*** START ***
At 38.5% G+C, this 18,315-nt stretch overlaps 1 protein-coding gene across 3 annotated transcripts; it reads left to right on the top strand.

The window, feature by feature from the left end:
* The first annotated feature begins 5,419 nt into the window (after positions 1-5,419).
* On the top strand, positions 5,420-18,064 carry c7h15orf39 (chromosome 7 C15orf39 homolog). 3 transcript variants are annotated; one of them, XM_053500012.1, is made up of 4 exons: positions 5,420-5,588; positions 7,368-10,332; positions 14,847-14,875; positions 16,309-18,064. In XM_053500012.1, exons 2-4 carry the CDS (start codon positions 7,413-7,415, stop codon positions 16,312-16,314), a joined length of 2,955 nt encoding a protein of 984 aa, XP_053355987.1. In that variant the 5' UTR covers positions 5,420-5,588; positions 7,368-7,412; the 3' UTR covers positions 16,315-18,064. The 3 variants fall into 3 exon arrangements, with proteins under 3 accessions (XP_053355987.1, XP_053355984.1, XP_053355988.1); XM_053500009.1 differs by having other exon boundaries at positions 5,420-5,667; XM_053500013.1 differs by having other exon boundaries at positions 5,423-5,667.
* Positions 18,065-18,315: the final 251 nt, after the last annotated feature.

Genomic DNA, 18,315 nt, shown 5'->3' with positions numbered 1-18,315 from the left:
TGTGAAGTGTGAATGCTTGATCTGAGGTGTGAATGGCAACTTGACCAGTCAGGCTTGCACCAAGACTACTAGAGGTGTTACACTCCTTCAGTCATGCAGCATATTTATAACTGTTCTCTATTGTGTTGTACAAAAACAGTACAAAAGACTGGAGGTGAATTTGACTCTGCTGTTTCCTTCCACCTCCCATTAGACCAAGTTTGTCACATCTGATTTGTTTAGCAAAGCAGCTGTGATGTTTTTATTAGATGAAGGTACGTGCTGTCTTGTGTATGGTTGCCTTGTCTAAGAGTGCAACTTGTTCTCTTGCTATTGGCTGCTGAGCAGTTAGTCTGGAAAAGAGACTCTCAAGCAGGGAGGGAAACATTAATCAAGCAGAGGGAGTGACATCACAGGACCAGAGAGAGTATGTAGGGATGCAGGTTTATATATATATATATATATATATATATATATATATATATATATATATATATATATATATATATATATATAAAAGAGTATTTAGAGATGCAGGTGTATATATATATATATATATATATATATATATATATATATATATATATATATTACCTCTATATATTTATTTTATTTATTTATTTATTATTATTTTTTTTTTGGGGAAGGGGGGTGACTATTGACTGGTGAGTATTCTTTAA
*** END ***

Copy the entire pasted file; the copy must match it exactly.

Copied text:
At 38.5% G+C, this 18,315-nt stretch overlaps 1 protein-coding gene across 3 annotated transcripts; it reads left to right on the top strand.

The window, feature by feature from the left end:
* The first annotated feature begins 5,419 nt into the window (after positions 1-5,419).
* On the top strand, positions 5,420-18,064 carry c7h15orf39 (chromosome 7 C15orf39 homolog). 3 transcript variants are annotated; one of them, XM_053500012.1, is made up of 4 exons: positions 5,420-5,588; positions 7,368-10,332; positions 14,847-14,875; positions 16,309-18,064. In XM_053500012.1, exons 2-4 carry the CDS (start codon positions 7,413-7,415, stop codon positions 16,312-16,314), a joined length of 2,955 nt encoding a protein of 984 aa, XP_053355987.1. In that variant the 5' UTR covers positions 5,420-5,588; positions 7,368-7,412; the 3' UTR covers positions 16,315-18,064. The 3 variants fall into 3 exon arrangements, with proteins under 3 accessions (XP_053355987.1, XP_053355984.1, XP_053355988.1); XM_053500009.1 differs by having other exon boundaries at positions 5,420-5,667; XM_053500013.1 differs by having other exon boundaries at positions 5,423-5,667.
* Positions 18,065-18,315: the final 251 nt, after the last annotated feature.

Genomic DNA, 18,315 nt, shown 5'->3' with positions numbered 1-18,315 from the left:
TGTGAAGTGTGAATGCTTGATCTGAGGTGTGAATGGCAACTTGACCAGTCAGGCTTGCACCAAGACTACTAGAGGTGTTACACTCCTTCAGTCATGCAGCATATTTATAACTGTTCTCTATTGTGTTGTACAAAAACAGTACAAAAGACTGGAGGTGAATTTGACTCTGCTGTTTCCTTCCACCTCCCATTAGACCAAGTTTGTCACATCTGATTTGTTTAGCAAAGCAGCTGTGATGTTTTTATTAGATGAAGGTACGTGCTGTCTTGTGTATGGTTGCCTTGTCTAAGAGTGCAACTTGTTCTCTTGCTATTGGCTGCTGAGCAGTTAGTCTGGAAAAGAGACTCTCAAGCAGGGAGGGAAACATTAATCAAGCAGAGGGAGTGACATCACAGGACCAGAGAGAGTATGTAGGGATGCAGGTTTATATATATATATATATATATATATATATATATATATATATATATATATATATATATATATATATATATAAAAGAGTATTTAGAGATGCAGGTGTATATATATATATATATATATATATATATATATATATATATATATATATATTACCTCTATATATTTATTTTATTTATTTATTTATTATTATTTTTTTTTTGGGGAAGGGGGGTGACTATTGACTGGTGAGTATTCTTTAA